7 people found this helpful
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Rosie Martin
5.0 out of 5 starsVerified Purchase
Perfect book for true ramen lovers
Reviewed in the United Kingdom on February 8, 2019
My boyfriend love this, it was his Christmas present. The book is a fantastic biography as well as technical information on making the perfect ramen. Less a recipe book and more of an instruction manual but for a dish as technically detailed as ramen this is perfect.
One person found this helpful
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Susaq
3.0 out of 5 starsVerified Purchase
Not for beginners
Reviewed in the United Kingdom on April 10, 2020
I researched the best ramen recipe book to buy and decided on this one but it’s a little high-end for our taste and we have struggled to find the ingredients used. Definitely for serious ramen makers!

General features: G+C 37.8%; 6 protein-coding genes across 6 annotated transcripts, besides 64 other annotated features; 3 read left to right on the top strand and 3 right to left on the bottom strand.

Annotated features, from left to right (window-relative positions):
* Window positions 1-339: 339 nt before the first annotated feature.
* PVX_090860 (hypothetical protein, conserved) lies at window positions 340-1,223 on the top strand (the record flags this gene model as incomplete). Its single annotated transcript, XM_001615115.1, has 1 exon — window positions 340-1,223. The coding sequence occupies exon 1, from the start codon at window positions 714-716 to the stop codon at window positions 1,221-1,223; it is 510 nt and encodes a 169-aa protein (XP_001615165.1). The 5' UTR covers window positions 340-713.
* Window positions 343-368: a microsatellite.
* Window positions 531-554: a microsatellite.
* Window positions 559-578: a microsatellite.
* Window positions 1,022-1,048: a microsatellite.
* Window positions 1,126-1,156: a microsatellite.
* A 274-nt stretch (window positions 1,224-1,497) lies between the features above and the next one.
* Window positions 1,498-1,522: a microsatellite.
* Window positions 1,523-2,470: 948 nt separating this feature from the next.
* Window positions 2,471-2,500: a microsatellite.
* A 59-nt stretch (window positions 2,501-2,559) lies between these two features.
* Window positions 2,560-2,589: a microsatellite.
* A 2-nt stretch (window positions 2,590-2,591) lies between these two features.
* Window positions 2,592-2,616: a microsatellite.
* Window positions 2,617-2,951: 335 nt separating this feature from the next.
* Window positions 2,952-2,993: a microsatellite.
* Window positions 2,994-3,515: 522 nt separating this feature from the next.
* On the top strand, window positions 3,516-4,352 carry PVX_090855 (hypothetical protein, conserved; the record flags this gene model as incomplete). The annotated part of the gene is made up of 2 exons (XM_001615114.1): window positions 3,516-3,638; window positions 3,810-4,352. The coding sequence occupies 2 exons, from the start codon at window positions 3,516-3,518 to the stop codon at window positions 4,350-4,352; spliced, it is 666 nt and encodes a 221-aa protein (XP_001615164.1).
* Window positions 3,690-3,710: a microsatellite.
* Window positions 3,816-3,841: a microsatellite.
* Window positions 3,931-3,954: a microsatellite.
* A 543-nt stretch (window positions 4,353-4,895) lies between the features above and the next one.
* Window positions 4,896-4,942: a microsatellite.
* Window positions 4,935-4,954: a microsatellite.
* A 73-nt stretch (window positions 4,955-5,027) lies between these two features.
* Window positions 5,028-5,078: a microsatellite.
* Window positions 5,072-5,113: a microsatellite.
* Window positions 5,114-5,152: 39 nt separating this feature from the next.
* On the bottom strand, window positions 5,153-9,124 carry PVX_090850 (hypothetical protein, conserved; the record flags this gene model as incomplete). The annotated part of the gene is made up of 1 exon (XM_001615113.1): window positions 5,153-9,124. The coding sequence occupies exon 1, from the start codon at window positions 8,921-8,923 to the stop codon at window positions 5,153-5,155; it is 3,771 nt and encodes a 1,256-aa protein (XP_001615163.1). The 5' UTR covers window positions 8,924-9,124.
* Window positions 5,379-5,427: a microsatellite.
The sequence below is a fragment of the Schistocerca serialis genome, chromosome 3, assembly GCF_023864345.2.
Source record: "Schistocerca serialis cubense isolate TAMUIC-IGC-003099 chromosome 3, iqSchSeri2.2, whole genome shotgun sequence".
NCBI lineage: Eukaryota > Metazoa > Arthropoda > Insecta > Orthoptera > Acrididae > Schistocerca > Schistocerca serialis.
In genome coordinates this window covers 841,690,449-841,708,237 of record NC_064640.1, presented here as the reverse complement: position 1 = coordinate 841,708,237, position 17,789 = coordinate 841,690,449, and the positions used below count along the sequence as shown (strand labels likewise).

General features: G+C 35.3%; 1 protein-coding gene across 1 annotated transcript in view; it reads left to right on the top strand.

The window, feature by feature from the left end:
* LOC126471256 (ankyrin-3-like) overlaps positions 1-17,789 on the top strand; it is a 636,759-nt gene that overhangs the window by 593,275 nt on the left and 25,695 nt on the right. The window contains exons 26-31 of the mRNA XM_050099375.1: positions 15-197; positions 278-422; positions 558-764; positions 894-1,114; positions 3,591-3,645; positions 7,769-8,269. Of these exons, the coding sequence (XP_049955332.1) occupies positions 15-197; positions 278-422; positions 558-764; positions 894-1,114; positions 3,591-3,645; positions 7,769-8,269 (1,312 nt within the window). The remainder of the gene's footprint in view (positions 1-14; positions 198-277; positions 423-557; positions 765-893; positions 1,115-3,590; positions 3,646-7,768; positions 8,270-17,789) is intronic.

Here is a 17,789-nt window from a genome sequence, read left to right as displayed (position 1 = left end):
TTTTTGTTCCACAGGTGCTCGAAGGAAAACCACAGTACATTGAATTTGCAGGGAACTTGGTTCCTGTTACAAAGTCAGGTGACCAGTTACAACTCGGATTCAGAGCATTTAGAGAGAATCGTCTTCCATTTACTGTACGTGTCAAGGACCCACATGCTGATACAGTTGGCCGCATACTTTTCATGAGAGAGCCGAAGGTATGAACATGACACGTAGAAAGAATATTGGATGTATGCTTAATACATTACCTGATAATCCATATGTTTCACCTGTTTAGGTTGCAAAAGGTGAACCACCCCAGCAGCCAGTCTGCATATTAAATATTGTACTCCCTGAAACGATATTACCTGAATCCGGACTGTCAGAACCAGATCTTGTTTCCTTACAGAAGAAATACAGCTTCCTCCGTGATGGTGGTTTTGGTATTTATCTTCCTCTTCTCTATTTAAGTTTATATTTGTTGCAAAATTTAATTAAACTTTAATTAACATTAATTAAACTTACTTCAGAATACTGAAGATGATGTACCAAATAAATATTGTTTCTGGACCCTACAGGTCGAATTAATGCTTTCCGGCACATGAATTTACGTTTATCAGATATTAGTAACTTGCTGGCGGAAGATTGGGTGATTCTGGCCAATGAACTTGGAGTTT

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Louise Baillie
5.0 out of 5 starsVerified Purchase
Good ramen cookbook
Reviewed in the United Kingdom on December 31, 2018
Lovely looking book. My boyfriend wanted a ramen cookbook so I bought this for him. I haven’t tried any of the recipes myself though.
One person found this helpful
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Amazon Customer
2.0 out of 5 starsVerified Purchase
I have better recipe books on Ramen
Reviewed in the United Kingdom on March 19, 2019
Not a recipe book, it is a book about him , with a few recipes.
3 people found this helpful
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2021 new arrival Ivan Ramen: new arrival Love, online Obsession, and Recipes from Tokyo's Most Unlikely Noodle Joint online

2021 new arrival Ivan Ramen: new arrival Love, online Obsession, and Recipes from Tokyo's Most Unlikely Noodle Joint online